I, Vampire #8

by Greg McElhatton, Reviewer |

Cover Price
$2.99 (USD)
Release Date
Apr 25th, 2012

Mon, April 30th, 2012 at 10:52AM (PDT)


I have to give Joshua Hale Fialkov and Andrea Sorrentino credit where it's due: the "Rise of the Vampires" crossover between "I, Vampire" and "Justice League Dark" was hardly a disposable story. To be fair, when main character Andrew Bennett died right before the start of the crossover, it was easy to guess that the crossover would bring Bennett back. Nonetheless, this story ended up with big changes for both titles, which is impressive.

Fialkov bringing Bennett back here is fun in part because he still manages to subvert expectations. Bennett's new personality and purpose is different from what we'd had two months ago and this feels like a strong turning point for "I, Vampire" as well as the DC Universe. After all, up until now we were following a story where Bennett and company were fighting the forces of Mary, Queen of Blood. Now? Well, it makes you wonder how "I, Vampire" will still continue with Bennett as the protagonist.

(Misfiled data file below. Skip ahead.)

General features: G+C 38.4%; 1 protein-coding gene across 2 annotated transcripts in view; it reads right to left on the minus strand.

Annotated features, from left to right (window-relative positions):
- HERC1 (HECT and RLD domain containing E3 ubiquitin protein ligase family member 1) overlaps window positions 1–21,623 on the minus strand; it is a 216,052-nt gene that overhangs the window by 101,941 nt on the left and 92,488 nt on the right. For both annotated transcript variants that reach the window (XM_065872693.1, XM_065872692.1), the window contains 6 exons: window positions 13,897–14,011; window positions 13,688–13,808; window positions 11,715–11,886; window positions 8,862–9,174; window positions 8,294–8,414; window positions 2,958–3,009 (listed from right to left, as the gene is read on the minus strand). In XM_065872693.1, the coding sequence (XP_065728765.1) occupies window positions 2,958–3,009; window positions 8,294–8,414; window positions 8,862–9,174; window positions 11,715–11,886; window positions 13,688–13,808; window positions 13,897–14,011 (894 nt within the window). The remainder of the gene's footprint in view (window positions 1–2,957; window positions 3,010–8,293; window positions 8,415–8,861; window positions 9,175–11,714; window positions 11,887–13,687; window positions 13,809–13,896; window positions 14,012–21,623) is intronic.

That's a good thing, though. Bennett in the first six issues of "I, Vampire" was in many ways a stereotypical "vampire trying to help humans" story, although it was still entertaining. Now, though, it's hard to keep from feeling like the possibilities are endless. Bennett's gained far more power than he had before and his motivations are letting the title go in different directions. Watching the rest of the characters react here is equally entertaining; it's a good reminder of just how off the deep end everything has leapt.

Sorrentino's art looks great here, tackling big double-page spreads in ways that are eye-catching but also still good at storytelling. I love the long horizontal panels that stretch across the pages, or how Sorrentino uses the extra page space to have a dramatic rising of the vampires from dust. Sorrentino's art is very stylized but at the same time it's got a strong grasp on anatomy, body language and structure. Sorrentino's the sort of artist that makes you surprised he's not more of a superstar than he already is.

"I, Vampire" #9 is going to be quite an issue to watch. The book's leaping off in a new direction and "Rise of the Vampires" brought that about quite nicely. If you've been thinking about trying, "I, Vampire" for yourself, it's on the verge of providing you that perfect opening for a new direction.

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